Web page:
Yesterday I wrote about breaking out of my echo chamber, so of course my thoughts then turned to my students. Are our students operating in echo chambers and should this be something we worry about?
Well yes, I believe this is something to be concerned about and here’s why. Deeper understanding is developed through:
- encountering multiple perspectives
- confronting cognitive dissonance
- empathising with situations different to our own
If students are constantly interacting with people with similar opinions to themselves, how are they going to do any of the above?
When I think of those students I have taught over the years that really demonstrated Personal Excellence they all seem to have something in common: they had varied interests. Not just strong in one aspect, they were involved in at least 2 of academic, sporting, music and cultural pursuits (drama, kapa haka etc.). This meant they were interacting with students from diverse backgrounds, with diverse interests and with experiences that differed from their specific context. Whilst working with other Drama students in a production, for example, they were with students whose experiences in sport or academics could be vastly different from theirs, helping to expand their overall comprehension.
This is where my concern about streaming comes in. By placing students into levels of understanding you are reducing the diversity within the interactions they will have. This, in my opinion and if you take into account complexity or ecosystem perspectives, reduces their ability to really expand their thinking. Without having read much into research on teaching multi-year groups, I wonder whether a strength of this type of system is the understanding that can develop by having diversity in the group.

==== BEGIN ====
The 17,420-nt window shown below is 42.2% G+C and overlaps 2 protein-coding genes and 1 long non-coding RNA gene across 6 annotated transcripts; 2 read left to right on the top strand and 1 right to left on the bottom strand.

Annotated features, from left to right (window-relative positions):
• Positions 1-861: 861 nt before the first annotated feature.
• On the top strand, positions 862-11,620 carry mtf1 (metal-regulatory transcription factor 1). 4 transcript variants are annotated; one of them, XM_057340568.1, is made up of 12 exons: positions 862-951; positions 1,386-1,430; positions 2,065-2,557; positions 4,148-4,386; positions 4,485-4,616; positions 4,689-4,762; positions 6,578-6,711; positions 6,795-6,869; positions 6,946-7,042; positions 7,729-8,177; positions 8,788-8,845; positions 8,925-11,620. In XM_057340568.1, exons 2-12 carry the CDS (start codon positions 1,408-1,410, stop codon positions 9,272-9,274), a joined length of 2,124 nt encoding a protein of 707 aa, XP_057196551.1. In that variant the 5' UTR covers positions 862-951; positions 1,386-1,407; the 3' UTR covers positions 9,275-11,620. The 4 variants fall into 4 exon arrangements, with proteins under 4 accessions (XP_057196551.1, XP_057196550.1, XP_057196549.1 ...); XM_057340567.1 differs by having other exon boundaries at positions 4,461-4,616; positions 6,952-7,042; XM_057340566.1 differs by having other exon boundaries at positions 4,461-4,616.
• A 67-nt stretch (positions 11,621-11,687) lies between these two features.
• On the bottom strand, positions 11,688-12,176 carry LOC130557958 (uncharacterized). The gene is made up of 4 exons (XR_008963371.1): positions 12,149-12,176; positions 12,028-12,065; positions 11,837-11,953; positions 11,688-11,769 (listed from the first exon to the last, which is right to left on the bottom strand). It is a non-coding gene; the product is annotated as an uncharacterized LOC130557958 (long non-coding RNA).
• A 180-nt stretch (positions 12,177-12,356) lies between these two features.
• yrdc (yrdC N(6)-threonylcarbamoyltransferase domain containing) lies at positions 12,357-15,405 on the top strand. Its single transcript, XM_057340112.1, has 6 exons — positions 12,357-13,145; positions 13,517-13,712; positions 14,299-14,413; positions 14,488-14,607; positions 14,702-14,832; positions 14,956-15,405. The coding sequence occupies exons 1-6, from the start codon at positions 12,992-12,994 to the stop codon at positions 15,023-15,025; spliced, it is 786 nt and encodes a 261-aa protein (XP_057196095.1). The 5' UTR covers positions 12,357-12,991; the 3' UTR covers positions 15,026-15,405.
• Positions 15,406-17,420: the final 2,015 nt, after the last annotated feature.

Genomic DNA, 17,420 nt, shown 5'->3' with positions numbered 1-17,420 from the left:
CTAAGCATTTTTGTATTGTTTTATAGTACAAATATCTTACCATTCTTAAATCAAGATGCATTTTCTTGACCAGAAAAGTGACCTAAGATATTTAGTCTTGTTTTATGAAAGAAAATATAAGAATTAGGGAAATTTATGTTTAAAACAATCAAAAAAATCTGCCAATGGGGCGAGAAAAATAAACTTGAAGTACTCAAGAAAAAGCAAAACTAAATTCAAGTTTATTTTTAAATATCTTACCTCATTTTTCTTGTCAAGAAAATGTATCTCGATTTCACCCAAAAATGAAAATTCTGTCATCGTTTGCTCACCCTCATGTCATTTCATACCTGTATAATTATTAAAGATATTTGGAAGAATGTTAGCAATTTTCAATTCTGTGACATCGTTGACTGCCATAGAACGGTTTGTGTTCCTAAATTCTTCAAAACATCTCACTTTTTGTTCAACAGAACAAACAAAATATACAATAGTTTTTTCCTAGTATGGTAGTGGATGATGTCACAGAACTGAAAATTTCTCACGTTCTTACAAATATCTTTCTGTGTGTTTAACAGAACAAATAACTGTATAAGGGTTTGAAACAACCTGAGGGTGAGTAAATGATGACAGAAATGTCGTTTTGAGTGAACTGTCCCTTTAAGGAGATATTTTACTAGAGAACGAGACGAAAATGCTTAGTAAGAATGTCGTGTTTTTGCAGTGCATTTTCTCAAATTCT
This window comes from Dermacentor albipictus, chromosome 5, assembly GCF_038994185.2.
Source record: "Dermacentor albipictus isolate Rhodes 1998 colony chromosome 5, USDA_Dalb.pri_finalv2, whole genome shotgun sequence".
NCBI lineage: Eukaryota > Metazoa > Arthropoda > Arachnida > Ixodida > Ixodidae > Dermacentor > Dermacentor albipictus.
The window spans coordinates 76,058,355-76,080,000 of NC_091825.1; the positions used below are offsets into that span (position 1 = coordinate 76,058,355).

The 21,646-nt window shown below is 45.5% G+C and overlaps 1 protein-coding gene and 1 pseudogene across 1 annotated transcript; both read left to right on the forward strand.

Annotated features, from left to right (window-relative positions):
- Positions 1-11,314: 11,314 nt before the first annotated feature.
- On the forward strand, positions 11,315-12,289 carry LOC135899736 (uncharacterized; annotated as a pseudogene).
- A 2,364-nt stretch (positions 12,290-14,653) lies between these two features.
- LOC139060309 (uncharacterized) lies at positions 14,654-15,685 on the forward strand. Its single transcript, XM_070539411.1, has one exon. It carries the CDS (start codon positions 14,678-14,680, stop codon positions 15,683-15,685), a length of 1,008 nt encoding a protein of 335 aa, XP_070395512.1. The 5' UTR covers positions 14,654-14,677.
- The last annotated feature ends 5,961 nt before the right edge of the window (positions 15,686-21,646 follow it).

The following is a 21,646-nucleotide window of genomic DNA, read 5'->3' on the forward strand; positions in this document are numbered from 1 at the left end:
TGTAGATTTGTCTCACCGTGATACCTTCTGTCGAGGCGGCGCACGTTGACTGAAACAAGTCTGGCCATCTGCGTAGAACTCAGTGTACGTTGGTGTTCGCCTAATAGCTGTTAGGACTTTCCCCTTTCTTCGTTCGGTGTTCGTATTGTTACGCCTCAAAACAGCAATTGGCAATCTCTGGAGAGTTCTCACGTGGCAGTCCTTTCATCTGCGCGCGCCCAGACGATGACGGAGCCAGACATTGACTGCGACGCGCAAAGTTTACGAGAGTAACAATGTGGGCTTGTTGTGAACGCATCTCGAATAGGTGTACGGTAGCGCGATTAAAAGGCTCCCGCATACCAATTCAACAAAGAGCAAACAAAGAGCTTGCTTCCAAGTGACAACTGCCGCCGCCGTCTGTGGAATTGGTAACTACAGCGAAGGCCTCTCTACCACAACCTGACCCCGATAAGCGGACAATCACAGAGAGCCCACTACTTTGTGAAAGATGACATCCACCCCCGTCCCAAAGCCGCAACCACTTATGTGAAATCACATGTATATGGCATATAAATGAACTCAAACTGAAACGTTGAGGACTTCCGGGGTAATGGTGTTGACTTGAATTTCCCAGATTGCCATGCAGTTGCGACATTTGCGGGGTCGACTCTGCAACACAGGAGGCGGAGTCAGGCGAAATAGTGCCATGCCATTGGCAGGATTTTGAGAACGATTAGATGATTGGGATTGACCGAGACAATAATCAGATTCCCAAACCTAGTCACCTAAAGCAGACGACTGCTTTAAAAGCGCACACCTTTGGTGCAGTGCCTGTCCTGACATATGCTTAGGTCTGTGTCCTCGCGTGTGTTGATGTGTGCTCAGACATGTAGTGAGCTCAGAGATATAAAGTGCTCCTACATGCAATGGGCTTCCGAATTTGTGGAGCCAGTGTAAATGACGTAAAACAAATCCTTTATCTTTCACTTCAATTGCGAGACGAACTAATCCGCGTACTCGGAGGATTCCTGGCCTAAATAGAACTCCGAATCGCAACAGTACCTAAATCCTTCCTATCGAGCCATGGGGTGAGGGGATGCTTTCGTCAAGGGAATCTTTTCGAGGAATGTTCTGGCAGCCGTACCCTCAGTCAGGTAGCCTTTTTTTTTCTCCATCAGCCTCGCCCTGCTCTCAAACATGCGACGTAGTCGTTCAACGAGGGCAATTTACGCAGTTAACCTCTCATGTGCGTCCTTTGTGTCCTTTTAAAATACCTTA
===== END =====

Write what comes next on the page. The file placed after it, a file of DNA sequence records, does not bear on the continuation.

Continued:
It is also something that Danielle and I were discussing at Kiwi Foo after the workshop there on echo chambers (great session run by Stasi Turnbull which has obviously had an impact on my thinking) – what impact does our module selection process have for our students. By increasing student choice of contexts to get their various Learning Area understandings, are we decreasing the diversity of voices that they interact with? At the moment I can’t answer that. I am, however, going to attempt to track the potential interactions that each student could have in their year based on their module choices.
Are there students with less chance to interact with larger numbers of students and teachers due to their choices? Easy to get the information out of our LMS, but far harder to network this. Also trickier to identify the consequences of interacting with less students over the year.
Teachers mixing groups up and increasing the opportunities for students to partner up with outside partners on projects help to break the echo chambers for our students. How else might we ensure their developing understandings are provoked by different voices than those they regularly interact with?
This idea has resonated so strongly with me since our Head Girl (who was also Dux) came back to work with our learning support department after her Year 13 year, while waiting to head over to an american university. She supported learners in the classroom that needed extra help, for about 15 hours per week.
In her farewell speech after working with us for 6 months, she commented that it had been the most enlightening time of her educational journey, and that as a student, she had no idea that students who struggled to learn even existed.
While some praised her insightfulness, I couldn’t help but see it as a profoundly critical assessment of how we structure and stream our year levels. How could our student leader and highest achieving (academic) student go through 5 years at our school not seeing the struggles of some of her peers.
It still sits ill with me, and I come back round to it many times in my thinking and reflecting. Thank you for another perspective and way to illustrate a problem inherent in many schools.